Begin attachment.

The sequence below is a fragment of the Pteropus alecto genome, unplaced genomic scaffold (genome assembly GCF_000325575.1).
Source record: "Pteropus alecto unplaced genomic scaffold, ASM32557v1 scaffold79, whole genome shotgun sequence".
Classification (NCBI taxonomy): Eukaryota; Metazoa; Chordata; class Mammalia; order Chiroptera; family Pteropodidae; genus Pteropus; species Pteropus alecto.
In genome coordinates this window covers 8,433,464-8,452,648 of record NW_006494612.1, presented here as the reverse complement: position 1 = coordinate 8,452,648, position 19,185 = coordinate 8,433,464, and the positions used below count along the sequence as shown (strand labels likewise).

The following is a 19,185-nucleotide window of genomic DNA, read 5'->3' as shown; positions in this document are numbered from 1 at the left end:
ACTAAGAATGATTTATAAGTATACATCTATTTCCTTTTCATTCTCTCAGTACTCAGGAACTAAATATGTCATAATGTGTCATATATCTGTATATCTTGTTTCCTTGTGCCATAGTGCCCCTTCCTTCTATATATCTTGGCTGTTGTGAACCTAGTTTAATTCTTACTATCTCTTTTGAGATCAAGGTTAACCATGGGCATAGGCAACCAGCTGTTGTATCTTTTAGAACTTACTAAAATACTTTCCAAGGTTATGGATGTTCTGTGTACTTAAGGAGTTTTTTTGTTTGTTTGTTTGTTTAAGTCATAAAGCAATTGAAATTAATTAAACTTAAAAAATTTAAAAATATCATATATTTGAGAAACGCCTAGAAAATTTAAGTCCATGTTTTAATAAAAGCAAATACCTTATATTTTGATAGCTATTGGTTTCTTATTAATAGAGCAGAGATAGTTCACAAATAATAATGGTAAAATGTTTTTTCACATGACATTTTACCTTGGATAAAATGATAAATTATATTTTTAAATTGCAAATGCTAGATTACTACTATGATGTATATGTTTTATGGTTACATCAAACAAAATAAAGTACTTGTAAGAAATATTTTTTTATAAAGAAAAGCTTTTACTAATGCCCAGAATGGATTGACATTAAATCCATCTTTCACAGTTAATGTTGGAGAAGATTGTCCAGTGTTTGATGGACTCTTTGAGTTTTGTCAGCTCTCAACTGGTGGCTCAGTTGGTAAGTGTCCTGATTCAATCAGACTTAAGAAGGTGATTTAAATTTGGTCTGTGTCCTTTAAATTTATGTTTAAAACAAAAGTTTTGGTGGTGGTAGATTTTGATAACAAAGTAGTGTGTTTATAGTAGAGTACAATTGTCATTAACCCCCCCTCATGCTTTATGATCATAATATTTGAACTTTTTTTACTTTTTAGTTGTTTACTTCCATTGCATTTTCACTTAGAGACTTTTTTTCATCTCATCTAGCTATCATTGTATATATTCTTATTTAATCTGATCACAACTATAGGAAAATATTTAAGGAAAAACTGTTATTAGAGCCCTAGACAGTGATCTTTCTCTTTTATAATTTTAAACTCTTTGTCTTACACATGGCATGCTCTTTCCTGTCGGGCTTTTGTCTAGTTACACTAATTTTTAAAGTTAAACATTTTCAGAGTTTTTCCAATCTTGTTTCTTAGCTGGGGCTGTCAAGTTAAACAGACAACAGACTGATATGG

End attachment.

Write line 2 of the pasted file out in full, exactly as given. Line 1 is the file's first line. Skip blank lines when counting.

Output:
Source record: "Pteropus alecto unplaced genomic scaffold, ASM32557v1 scaffold79, whole genome shotgun sequence".